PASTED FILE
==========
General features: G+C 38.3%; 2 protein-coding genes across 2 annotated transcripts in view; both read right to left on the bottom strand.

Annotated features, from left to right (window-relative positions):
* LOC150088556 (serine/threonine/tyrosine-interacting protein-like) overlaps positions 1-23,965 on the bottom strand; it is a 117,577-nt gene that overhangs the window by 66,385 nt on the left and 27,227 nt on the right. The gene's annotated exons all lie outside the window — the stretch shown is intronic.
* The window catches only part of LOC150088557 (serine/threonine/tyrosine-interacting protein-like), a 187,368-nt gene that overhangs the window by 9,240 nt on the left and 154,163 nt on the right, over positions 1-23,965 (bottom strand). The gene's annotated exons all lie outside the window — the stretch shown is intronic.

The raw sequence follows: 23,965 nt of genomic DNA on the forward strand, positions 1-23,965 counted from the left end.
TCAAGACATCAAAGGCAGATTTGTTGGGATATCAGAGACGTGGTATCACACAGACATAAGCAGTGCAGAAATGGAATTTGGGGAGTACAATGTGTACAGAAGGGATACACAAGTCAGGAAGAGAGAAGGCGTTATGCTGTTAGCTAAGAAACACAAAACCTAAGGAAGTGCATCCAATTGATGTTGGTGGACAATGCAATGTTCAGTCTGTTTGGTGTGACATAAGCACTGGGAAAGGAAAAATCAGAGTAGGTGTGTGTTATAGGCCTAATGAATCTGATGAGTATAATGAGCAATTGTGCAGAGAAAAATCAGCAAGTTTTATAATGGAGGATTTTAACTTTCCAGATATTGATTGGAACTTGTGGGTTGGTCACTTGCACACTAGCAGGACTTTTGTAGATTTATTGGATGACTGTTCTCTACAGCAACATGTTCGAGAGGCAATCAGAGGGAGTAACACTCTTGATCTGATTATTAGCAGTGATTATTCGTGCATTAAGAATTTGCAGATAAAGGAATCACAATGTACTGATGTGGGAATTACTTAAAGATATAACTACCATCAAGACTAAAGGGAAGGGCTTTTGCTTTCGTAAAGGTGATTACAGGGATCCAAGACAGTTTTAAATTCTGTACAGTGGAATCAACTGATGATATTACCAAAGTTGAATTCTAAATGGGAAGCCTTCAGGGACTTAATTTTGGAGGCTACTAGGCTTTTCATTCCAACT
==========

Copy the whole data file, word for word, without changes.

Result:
General features: G+C 38.3%; 2 protein-coding genes across 2 annotated transcripts in view; both read right to left on the bottom strand.

Annotated features, from left to right (window-relative positions):
* LOC150088556 (serine/threonine/tyrosine-interacting protein-like) overlaps positions 1-23,965 on the bottom strand; it is a 117,577-nt gene that overhangs the window by 66,385 nt on the left and 27,227 nt on the right. The gene's annotated exons all lie outside the window — the stretch shown is intronic.
* The window catches only part of LOC150088557 (serine/threonine/tyrosine-interacting protein-like), a 187,368-nt gene that overhangs the window by 9,240 nt on the left and 154,163 nt on the right, over positions 1-23,965 (bottom strand). The gene's annotated exons all lie outside the window — the stretch shown is intronic.

The raw sequence follows: 23,965 nt of genomic DNA on the forward strand, positions 1-23,965 counted from the left end.
TCAAGACATCAAAGGCAGATTTGTTGGGATATCAGAGACGTGGTATCACACAGACATAAGCAGTGCAGAAATGGAATTTGGGGAGTACAATGTGTACAGAAGGGATACACAAGTCAGGAAGAGAGAAGGCGTTATGCTGTTAGCTAAGAAACACAAAACCTAAGGAAGTGCATCCAATTGATGTTGGTGGACAATGCAATGTTCAGTCTGTTTGGTGTGACATAAGCACTGGGAAAGGAAAAATCAGAGTAGGTGTGTGTTATAGGCCTAATGAATCTGATGAGTATAATGAGCAATTGTGCAGAGAAAAATCAGCAAGTTTTATAATGGAGGATTTTAACTTTCCAGATATTGATTGGAACTTGTGGGTTGGTCACTTGCACACTAGCAGGACTTTTGTAGATTTATTGGATGACTGTTCTCTACAGCAACATGTTCGAGAGGCAATCAGAGGGAGTAACACTCTTGATCTGATTATTAGCAGTGATTATTCGTGCATTAAGAATTTGCAGATAAAGGAATCACAATGTACTGATGTGGGAATTACTTAAAGATATAACTACCATCAAGACTAAAGGGAAGGGCTTTTGCTTTCGTAAAGGTGATTACAGGGATCCAAGACAGTTTTAAATTCTGTACAGTGGAATCAACTGATGATATTACCAAAGTTGAATTCTAAATGGGAAGCCTTCAGGGACTTAATTTTGGAGGCTACTAGGCTTTTCATTCCAACT